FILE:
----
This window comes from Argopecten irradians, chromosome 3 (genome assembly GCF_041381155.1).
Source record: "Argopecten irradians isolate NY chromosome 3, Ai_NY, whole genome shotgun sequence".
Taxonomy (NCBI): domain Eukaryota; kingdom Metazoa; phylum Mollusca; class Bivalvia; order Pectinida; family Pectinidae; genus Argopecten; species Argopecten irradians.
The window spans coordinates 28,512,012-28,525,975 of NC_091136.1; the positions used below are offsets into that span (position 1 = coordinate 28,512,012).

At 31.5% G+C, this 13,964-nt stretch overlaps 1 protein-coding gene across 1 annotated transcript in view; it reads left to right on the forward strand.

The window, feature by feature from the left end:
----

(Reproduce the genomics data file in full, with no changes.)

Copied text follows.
This window comes from Argopecten irradians, chromosome 3 (genome assembly GCF_041381155.1).
Source record: "Argopecten irradians isolate NY chromosome 3, Ai_NY, whole genome shotgun sequence".
Taxonomy (NCBI): domain Eukaryota; kingdom Metazoa; phylum Mollusca; class Bivalvia; order Pectinida; family Pectinidae; genus Argopecten; species Argopecten irradians.
The window spans coordinates 28,512,012-28,525,975 of NC_091136.1; the positions used below are offsets into that span (position 1 = coordinate 28,512,012).

At 31.5% G+C, this 13,964-nt stretch overlaps 1 protein-coding gene across 1 annotated transcript in view; it reads left to right on the forward strand.

The window, feature by feature from the left end: